It all started with 14 teams more than four decades ago and has grown into a competition with continent-wide television coverage and millions in prize money.
The CAF Champions League had humble origins but grand ambitions, when it was first launched in 1964, and has quickly become the ultimate club prize in African football. Ghanaian Ohene Djan, later to become a prominent member of the Confederation of African Football’s executive committee - and after whom Accra’s new stadium is named - is credited with being the driving force behind the creation of the original CAF Champions Cup, as Africa’s football enthusiasts marvelled at the exploits of Real Madrid in Europe’s club showpiece.
Teams from countries south of the Sahara dominated the competition’s early years but, over time, the pendulum of success has swung northwards towards teams from the Arabic-speaking nations. Yet the annual competition remains eagerly-awaited throughout the continent, and the participation of 54 teams this year reflects the huge interest.
There have, in fact, been more entrants in the past, but for many of the continent’s smaller countries and less wealthy clubs, the expense of playing is proving more prohibitive in the current economic climate, even if there are rich spoils for clubs who reach the latter stages. Prize money from television and marketing revenue was ratcheted up recently from a total of US $3.5 million to some US $5 million, with a cheque for $1.5 million of offer to the winner. Such sums represent a fortune in African terms, and provide successful teams with a profitable bounty on which to take the club forward.
It is a long way from the centralised tournament that marked the start of what was then called the African Clubs Championship. Ghana’s government hosted the tournament and the donated a trophy, named after the country’s president. Oryx Douala upset hopes of a home triumph by winning the first-ever ‘Nkrumah Trophy’ at the end of a mini-tournament in Accra that kicked off on 31 January 1965. The other participants were Real Republicans from the home nation, Cotton Factory of Ethiopia and Mali’s Stade Malien, who lost 2-1 to Oryx in the final.
The following year saw the tournament switch to a knockout format over two legs, a system to which it has remained faithful ever since. In 1977, it was proposed that the final be held as a single match at a neutral venue, but this idea was ultimately rejected by CAF’s member associations.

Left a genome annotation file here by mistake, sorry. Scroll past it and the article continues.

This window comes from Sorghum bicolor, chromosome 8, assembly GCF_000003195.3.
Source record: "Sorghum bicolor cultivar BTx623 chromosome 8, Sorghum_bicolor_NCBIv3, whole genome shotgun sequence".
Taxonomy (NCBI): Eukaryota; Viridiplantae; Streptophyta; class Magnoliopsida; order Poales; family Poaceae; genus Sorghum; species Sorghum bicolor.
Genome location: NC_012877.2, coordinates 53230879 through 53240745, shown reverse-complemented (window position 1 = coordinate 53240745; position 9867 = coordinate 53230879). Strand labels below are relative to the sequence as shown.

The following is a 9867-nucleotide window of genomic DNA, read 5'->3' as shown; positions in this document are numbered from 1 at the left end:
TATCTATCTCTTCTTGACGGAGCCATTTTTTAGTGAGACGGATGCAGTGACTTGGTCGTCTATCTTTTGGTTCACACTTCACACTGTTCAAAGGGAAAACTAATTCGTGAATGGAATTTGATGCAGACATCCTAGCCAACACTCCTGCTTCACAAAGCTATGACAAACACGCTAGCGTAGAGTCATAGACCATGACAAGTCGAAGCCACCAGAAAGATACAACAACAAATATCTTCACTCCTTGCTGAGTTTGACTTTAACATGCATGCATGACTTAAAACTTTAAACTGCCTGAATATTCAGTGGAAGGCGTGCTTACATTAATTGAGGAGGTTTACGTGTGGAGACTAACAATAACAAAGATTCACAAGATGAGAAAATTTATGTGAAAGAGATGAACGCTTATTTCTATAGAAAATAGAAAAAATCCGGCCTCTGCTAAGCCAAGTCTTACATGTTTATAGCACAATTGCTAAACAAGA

Egypt’s Al Ahly have won the continental title most often: six times in total, with three of these triumphs coming over the last five years. This recent success has seen the Cairo giants overtake the five successes of their arch-rivals and neighbours, Zamalek. Egyptian clubs have, in fact, won 12 titles in total – Ismaili were their first winners in 1969 – which is seven more than the second-most successful nations, Cameroon and Morocco, who have five each.
Last year’s triumph for TP Mazembe Englebert of Congo DR was their third overall but their first in four decades and leaves them next on the list of most successful clubs with Hafia of Guinea and Morocco’s Raja Casablanca, who are back in the field for the 2010 edition. Al Ahly, meanwhile, have played in eight finals, one more than Asante Kotoko. Of the Ghanaians’ seven appearances, five have ended in defeat.
The away goals rule was only introduced in 1974, but penalty shootouts were first played as early as 1971. Sudan’s Al Merreikh won the first-ever shootout against Tele Asmara of Ethiopia but ironically lost by the same means in the next round to Asante Kotoko.
It was in 1997 that the modern day Champions League was introduced, with the last eight competing in a league format in two groups of four. The first winners were Raja Casablanca, who beat Goldfields of Ghana on penalties to lift the new trophy. This year’s entrants include the champions of CAF’s newest members, the Comoros Islands, and two affiliates, Reunion and Zanzibar.
1965 – Oryx Douala (Cameroon)
1966 – Stade Abidjan (Côte d’Ivoire)
1967 – TP Englebert (Congo-Kinshasa)
1968 – TP Englebert (Congo-Kinshasa)
1969 – Ismaili (Egypt)
1970 – Asante Kotoko (Ghana)
1971 – Canon Yaounde (Cameroon)
1972 – Hafia Conakry (Guinea)
1973 – Vita Club (Zaire)
1974 – CARA Brazzaville (Congo)
1975 – Hafia Conakry (Guinea)
1976 – Mouloudia Alger (Algeria)
1977 – Hafia Conakry (Guinea)
1978 – Canon Yaounde (Cameroon)
1979 – Union Douala (Cameroon)
1980 – Canon Yaounde (Cameroon)
1981 – JE Tizi Ouzou (Algeria)
1982 – Al Ahly (Egypt)
1983 – Asante Kotoko (Ghana)
1984 – Zamalek (Egypt)
1985 – Royal Armed Forces (Morocco)
1986 – Zamalek (Egypt)
1987 – Al Ahly (Egypt)
1988 – Entente Setif (Algeria)
1989 – Raja Casablanca (Morocco)
1990 – JS Kabylie (Algeria)
1991 – Club Africain (Tunisia)
1992 – Wydad Casablanca (Morocco)
1993 – Zamalek (Egypt)
1994 – Esperance (Tunisia)
1995 – Orlando Pirates (South Africa)
1996 – Zamalek (Egypt)
1997 – Raja Casablanca (Morocco)
1998 – ASEC Abidjan (Côte d’Ivoire)
1999 – Raja Casablanca (Morocco)
2000 – Hearts of Oak (Ghana)
2001 – Al Ahly (Egypt)
2002 – Zamalek (Egypt)
2003 – Enyimba (Nigeria)
2004 – Enyimba (Nigeria)
2005 – Al Ahly (Egypt)
2006 – Al Ahly (Egypt)
2007 – Etoile Sahel (Tunisia)
2008 - Al Ahly (Egypt)
2009 – TP Mazembe Englebert (Congo DR)